Kellaway R , Harrington T (2004) ‘Feeding concentrates: supplements for dairy cows.’ Revised edn. (Landlinks Press: Melbourne)

Mohamed OE, Satter LD, Grummer RR, Ehle FR (1988) Influence of dietary cottonseed and soybean on milk production and composition. Journal of Dairy Science 71, 2677–2688. open url image1

National Research Council (1984) ‘Nutrient requirements of beef cattle.’ 6th edn. (National Academy Press: Washington DC)

Newbold CJ, Lasalas B, Jouany JP (1995) The importance of methanogens associated with ciliate protozoa in ruminal methane production in-vitro. Letters in Applied Microbiology 21, 230–234.
CrossRef | CAS | PubMed | open url image1

O’Kelly JC, Robinson DW (1968) The effect of drought feeding with whole cottonseed, and vitamin therapy, on the serum lipids and liveweight changes of beef cattle in North-Western Australia. Australian Journal of Agricultural Research 19, 657–664.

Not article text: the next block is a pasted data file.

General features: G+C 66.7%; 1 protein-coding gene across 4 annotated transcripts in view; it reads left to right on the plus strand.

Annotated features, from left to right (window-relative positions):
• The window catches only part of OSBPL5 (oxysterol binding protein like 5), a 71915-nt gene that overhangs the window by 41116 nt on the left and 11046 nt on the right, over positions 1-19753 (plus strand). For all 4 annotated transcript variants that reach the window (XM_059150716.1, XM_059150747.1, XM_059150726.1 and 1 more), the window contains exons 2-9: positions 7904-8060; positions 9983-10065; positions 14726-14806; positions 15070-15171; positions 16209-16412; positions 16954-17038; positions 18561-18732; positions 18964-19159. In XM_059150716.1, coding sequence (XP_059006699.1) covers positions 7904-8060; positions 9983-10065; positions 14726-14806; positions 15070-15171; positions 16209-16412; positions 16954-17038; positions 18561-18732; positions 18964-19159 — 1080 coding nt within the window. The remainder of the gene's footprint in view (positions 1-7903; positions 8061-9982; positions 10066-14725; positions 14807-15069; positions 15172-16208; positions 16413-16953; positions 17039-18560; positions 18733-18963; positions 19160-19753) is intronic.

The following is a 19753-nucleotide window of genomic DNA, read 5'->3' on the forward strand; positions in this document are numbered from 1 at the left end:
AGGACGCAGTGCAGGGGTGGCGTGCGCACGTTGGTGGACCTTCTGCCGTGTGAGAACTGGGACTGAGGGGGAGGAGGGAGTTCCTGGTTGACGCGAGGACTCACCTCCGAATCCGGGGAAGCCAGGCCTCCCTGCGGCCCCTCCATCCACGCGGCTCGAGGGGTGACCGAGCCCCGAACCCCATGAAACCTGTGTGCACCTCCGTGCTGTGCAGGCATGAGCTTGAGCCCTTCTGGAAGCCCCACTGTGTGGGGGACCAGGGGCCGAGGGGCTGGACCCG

CrossRef | open url image1

Perrin DR (1958) The calorific value of milk of different species. Journal of Dairy Research 25, 215–220.
CAS |
open url image1

Pires AV, Eastridge ML, Firkins JL, Lin YC (1997) Effects of heat treatment and physical processing of cottonseed on nutrient digestibility and production performance by lactating cows. Journal of Dairy Science 80, 1685–1694.
CAS | PubMed |
open url image1

Schall R (1991) Estimation in generalised linear models with random effects. Biometrika 78, 719–727.
CrossRef | open url image1

Smith NE, Collar LS, Bath DL, Dunkley WL, Franke AA (1981) Digestibility and effects of whole cottonseed fed to lactating cows. Journal of Dairy Science 64, 2209–2215.
CAS | PubMed |
open url image1

Tyrrell HF, Moe PW (1975) Effect of intake on digestive efficiency. Journal of Dairy Science 58, 1151–1163. open url image1

Warren HM, Neutze SA, Morrison JM, Nicholls PJ (1988) The value of whole cottonseed in a wheat-based maintenance ration for sheep. Australian Journal of Experimental Agriculture 28, 453–458.
CrossRef | open url image1








Rent Article (via Deepdyve) Export Citation Cited By (2)